The calcium in yogurt and other dairy products may affect your body's ability to absorb iron. This is a problem because iron is needed to make hemoglobin, a protein that allows your red blood cells to carry oxygen. If you are trying to maximize your iron absorption, you may need to avoid consuming yogurt or other calcium-rich foods at the same time you take iron supplements or eat high-iron foods, such as meats and leafy green vegetables.
Iron is absorbed by cells in the small intestine. These cells use a special protein that transports iron from the digestive tract into the intestinal cells. This process requires an acidic environment, so anything that reduces the amount of acid produced by the stomach -- such as antacids or medications for acid reflux -- can reduce iron absorption. Consuming calcium along with iron can also inhibit iron absorption. Dry beans, soy products and tea have a similar inhibitory effect on iron absorption.
Mechanism and Prevention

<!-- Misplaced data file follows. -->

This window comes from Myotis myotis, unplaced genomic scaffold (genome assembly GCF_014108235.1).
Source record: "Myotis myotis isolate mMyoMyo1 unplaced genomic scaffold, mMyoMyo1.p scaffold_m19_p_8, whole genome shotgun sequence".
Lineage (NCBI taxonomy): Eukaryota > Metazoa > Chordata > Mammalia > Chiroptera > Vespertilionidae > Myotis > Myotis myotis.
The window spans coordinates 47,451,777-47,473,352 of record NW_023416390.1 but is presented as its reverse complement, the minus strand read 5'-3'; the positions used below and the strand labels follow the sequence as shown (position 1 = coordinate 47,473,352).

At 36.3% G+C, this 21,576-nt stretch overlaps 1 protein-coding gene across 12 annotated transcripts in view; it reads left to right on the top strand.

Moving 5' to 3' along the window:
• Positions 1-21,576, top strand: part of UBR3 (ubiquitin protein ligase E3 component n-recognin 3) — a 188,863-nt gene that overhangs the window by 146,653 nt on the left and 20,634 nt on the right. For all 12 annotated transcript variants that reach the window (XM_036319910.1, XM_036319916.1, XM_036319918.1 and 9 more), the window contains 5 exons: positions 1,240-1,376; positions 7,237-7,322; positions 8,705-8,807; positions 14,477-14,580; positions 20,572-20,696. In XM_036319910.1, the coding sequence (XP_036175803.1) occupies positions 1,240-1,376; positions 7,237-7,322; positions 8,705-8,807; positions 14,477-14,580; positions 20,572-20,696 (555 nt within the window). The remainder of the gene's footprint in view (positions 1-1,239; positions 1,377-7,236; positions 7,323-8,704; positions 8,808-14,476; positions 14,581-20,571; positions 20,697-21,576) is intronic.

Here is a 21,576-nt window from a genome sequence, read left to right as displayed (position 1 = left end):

Calcium inhibits iron absorption because the protein that transports iron into intestinal cells can transport other molecules, too, including calcium. This means that calcium might "compete" with iron for transportation from the digestive tract into the body. However, the exact mechanism by which calcium inhibits iron absorption is not known. Even low amounts of calcium --- 200 mg --- can reduce your body's ability to absorb iron. If you are concerned about not getting enough iron in your diet, avoid eating yogurt and other calcium-rich foods along with iron-rich foods or near the time of taking an iron supplement.